Michael Hinojosa and Stephanie Elizalde Talk Dallas State ISD


Devin Rambie of LegacyTexas Title, Dr. Stephanie Elizalde, Michael Hinojosa. Photo by Carol Toller.

Former Dallas ISD Superintendent Michael Hinojosa and current Superintendent Stephanie Elizalde spoke to state realtors about the school district and the options it offers Dallas residents.

The presentation was given at a back-to-school breakfast at Lakewood Country Club, sponsored by LegacyTexas Title, which recently opened a new office in Lakewood.

Attendees were greeted by the sound of marching bands and the sight of drill crews from WT White, Hillcrest and Woodrow. Chandra Hooper-Barnett, the new principal of Woodrow Wilson High School, was also present, among other Dallas ISD staff.

The essence of the leaders’ message can be summed up in a statement made by Hinojosa at the start of the conference: “Dallas ISD has great schools.”

Students of WT White High School. Photo by Carol Toller.

Although the district is trying to revamp neighborhood schools, Hinojosa said, there are also schools of choice for families. These include PTECH/ECHS, unisex, Montessori, STEAM/STEM, magnetic and hybrid schools, as well as career institutes.

“We’re going to hope to prove that we’re transforming every school in Dallas,” Hinojosa said. “In your business, this is very important to you. But also know that if the school in your neighborhood you’re trying to sell isn’t a high-quality school, you have options.

Debbie Sherrington is a realtor and board member of Hillcrest High School Community Foundation, as well as a parent of four ISD Dallas graduates.

“I just think we need to let people know that Dallas ISD is an option,” Sherrington said. “Realtors are the first people people who come to town develop a connection with. We need to change the narrative that you can’t go to ISD schools in Dallas.

During the 2020-21 school year, Dallas ISD received 505 student transfers from Richardson ISD, Hinojosa said.

Michael Hinojosa. Photo by Renee Umsted.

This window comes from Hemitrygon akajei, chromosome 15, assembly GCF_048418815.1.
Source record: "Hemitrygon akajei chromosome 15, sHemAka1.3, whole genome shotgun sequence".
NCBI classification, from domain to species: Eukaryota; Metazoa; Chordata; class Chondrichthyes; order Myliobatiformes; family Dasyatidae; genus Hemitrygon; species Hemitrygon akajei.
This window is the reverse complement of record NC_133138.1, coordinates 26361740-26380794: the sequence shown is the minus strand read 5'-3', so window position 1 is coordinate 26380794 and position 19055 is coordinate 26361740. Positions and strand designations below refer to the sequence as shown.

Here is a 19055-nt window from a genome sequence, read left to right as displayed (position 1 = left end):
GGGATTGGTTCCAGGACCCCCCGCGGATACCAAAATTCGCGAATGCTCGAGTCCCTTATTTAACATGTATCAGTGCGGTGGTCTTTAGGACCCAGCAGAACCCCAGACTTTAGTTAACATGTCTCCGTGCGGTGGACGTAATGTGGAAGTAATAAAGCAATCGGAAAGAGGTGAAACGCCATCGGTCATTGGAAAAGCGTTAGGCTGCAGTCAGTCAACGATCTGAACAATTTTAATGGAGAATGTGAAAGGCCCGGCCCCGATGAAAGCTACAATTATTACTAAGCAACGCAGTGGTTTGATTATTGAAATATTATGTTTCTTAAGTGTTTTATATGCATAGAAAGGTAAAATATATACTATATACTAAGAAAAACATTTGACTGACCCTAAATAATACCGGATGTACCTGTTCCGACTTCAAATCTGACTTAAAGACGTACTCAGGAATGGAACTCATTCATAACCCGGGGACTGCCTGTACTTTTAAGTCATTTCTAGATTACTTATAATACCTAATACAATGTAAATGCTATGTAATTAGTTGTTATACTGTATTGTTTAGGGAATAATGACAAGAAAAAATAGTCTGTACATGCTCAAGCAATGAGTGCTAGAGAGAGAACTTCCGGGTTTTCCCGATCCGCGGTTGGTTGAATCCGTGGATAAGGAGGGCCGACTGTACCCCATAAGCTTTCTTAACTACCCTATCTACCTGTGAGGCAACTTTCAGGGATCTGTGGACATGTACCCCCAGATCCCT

Elizalde, who lives in the Preston Hollow area, said a few neighborhood schools, including Woodrow and Hillcrest, offer the International Baccalaureate program. Dallas ISD also partners with UT Southwestern and Paul Quinn College to provide additional opportunities for students.

“When you feel empowered that I choose to go here rather than being forced to go, that has a huge impact on the success of our students,” she said.

Elizalde also spoke about diversity in schools and how residents worry about concentrations of poverty. Dallas ISD sometimes implements a 50-50 model on campuses, where 50% of students are economically disadvantaged and 50% are not. Schools such as Solar Preparatory School for Girls have this enrollment.

After the presentation, there was a time for questions and answers. The first question was about school safety. Hinojosa mentioned security vestibules — controlled entrances and exits — on campuses. And Elizalde said every exterior door on every campus is checked once a week to make sure it’s working properly, and door sensors are being added, which will trigger a sensor each time a door is opened. Bulletproof film is added to some windows, but not all, as it prevents people from getting out.

Elizalde ended the discussion with a report on how his time as superintendent has gone so far.

“I’m happy with what I’ve been through and look forward to continuing the work that [Hinojosa] we still have to do,” she said.

And Hinojosa noted that he started a consulting business, the Together Network for Transformation.

“I love this city and I love this neighborhood,” Hinojosa said. “And I’m 66 years old. I had a lot of energy.

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